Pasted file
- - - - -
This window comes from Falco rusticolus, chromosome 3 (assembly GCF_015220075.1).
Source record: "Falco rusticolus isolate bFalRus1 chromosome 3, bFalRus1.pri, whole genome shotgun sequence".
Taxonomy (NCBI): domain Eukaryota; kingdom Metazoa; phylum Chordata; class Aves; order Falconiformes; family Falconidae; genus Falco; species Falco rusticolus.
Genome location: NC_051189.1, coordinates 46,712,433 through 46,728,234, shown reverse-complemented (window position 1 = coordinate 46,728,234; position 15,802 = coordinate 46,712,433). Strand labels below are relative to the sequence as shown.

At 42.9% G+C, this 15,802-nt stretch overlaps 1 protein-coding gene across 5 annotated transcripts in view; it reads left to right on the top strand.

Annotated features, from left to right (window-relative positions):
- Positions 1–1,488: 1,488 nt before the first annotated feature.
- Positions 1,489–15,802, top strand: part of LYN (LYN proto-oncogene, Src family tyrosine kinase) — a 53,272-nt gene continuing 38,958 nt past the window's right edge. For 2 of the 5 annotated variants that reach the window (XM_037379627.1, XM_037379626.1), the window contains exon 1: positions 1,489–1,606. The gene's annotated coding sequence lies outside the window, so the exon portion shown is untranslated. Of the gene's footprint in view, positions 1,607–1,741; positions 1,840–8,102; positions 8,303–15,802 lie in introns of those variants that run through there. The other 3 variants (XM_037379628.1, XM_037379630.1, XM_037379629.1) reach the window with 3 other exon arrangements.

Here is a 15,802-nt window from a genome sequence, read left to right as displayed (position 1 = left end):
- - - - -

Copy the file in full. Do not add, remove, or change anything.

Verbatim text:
This window comes from Falco rusticolus, chromosome 3 (assembly GCF_015220075.1).
Source record: "Falco rusticolus isolate bFalRus1 chromosome 3, bFalRus1.pri, whole genome shotgun sequence".
Taxonomy (NCBI): domain Eukaryota; kingdom Metazoa; phylum Chordata; class Aves; order Falconiformes; family Falconidae; genus Falco; species Falco rusticolus.
Genome location: NC_051189.1, coordinates 46,712,433 through 46,728,234, shown reverse-complemented (window position 1 = coordinate 46,728,234; position 15,802 = coordinate 46,712,433). Strand labels below are relative to the sequence as shown.

At 42.9% G+C, this 15,802-nt stretch overlaps 1 protein-coding gene across 5 annotated transcripts in view; it reads left to right on the top strand.

Annotated features, from left to right (window-relative positions):
- Positions 1–1,488: 1,488 nt before the first annotated feature.
- Positions 1,489–15,802, top strand: part of LYN (LYN proto-oncogene, Src family tyrosine kinase) — a 53,272-nt gene continuing 38,958 nt past the window's right edge. For 2 of the 5 annotated variants that reach the window (XM_037379627.1, XM_037379626.1), the window contains exon 1: positions 1,489–1,606. The gene's annotated coding sequence lies outside the window, so the exon portion shown is untranslated. Of the gene's footprint in view, positions 1,607–1,741; positions 1,840–8,102; positions 8,303–15,802 lie in introns of those variants that run through there. The other 3 variants (XM_037379628.1, XM_037379630.1, XM_037379629.1) reach the window with 3 other exon arrangements.

Here is a 15,802-nt window from a genome sequence, read left to right as displayed (position 1 = left end):